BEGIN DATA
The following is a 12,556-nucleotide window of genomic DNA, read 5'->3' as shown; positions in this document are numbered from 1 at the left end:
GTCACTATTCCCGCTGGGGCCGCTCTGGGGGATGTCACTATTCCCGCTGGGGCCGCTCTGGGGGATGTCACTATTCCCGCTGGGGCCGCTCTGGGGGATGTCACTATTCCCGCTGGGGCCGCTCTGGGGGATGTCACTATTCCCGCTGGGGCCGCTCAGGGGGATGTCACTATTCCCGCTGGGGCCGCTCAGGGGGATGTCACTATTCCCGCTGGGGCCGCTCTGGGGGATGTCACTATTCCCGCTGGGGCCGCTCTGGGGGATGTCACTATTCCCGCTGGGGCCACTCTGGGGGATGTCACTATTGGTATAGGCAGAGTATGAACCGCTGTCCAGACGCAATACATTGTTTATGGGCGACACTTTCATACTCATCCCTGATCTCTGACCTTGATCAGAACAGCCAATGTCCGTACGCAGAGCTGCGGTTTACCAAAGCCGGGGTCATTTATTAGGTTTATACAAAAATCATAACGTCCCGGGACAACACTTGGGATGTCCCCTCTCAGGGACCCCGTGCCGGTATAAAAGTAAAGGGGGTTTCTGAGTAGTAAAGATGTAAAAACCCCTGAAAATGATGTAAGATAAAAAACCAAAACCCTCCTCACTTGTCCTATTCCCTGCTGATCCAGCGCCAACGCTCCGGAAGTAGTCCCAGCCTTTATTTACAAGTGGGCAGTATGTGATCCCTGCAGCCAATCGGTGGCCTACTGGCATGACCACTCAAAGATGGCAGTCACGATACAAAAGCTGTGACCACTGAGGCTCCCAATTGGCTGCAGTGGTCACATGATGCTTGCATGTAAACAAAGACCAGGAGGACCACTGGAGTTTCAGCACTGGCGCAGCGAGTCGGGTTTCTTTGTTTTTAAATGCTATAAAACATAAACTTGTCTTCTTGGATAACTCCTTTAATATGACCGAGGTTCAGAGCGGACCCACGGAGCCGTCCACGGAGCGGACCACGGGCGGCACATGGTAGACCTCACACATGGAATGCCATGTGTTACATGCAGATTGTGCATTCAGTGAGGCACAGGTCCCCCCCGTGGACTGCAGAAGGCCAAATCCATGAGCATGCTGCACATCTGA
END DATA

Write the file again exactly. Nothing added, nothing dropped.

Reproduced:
The following is a 12,556-nucleotide window of genomic DNA, read 5'->3' as shown; positions in this document are numbered from 1 at the left end:
GTCACTATTCCCGCTGGGGCCGCTCTGGGGGATGTCACTATTCCCGCTGGGGCCGCTCTGGGGGATGTCACTATTCCCGCTGGGGCCGCTCTGGGGGATGTCACTATTCCCGCTGGGGCCGCTCTGGGGGATGTCACTATTCCCGCTGGGGCCGCTCAGGGGGATGTCACTATTCCCGCTGGGGCCGCTCAGGGGGATGTCACTATTCCCGCTGGGGCCGCTCTGGGGGATGTCACTATTCCCGCTGGGGCCGCTCTGGGGGATGTCACTATTCCCGCTGGGGCCACTCTGGGGGATGTCACTATTGGTATAGGCAGAGTATGAACCGCTGTCCAGACGCAATACATTGTTTATGGGCGACACTTTCATACTCATCCCTGATCTCTGACCTTGATCAGAACAGCCAATGTCCGTACGCAGAGCTGCGGTTTACCAAAGCCGGGGTCATTTATTAGGTTTATACAAAAATCATAACGTCCCGGGACAACACTTGGGATGTCCCCTCTCAGGGACCCCGTGCCGGTATAAAAGTAAAGGGGGTTTCTGAGTAGTAAAGATGTAAAAACCCCTGAAAATGATGTAAGATAAAAAACCAAAACCCTCCTCACTTGTCCTATTCCCTGCTGATCCAGCGCCAACGCTCCGGAAGTAGTCCCAGCCTTTATTTACAAGTGGGCAGTATGTGATCCCTGCAGCCAATCGGTGGCCTACTGGCATGACCACTCAAAGATGGCAGTCACGATACAAAAGCTGTGACCACTGAGGCTCCCAATTGGCTGCAGTGGTCACATGATGCTTGCATGTAAACAAAGACCAGGAGGACCACTGGAGTTTCAGCACTGGCGCAGCGAGTCGGGTTTCTTTGTTTTTAAATGCTATAAAACATAAACTTGTCTTCTTGGATAACTCCTTTAATATGACCGAGGTTCAGAGCGGACCCACGGAGCCGTCCACGGAGCGGACCACGGGCGGCACATGGTAGACCTCACACATGGAATGCCATGTGTTACATGCAGATTGTGCATTCAGTGAGGCACAGGTCCCCCCCGTGGACTGCAGAAGGCCAAATCCATGAGCATGCTGCACATCTGA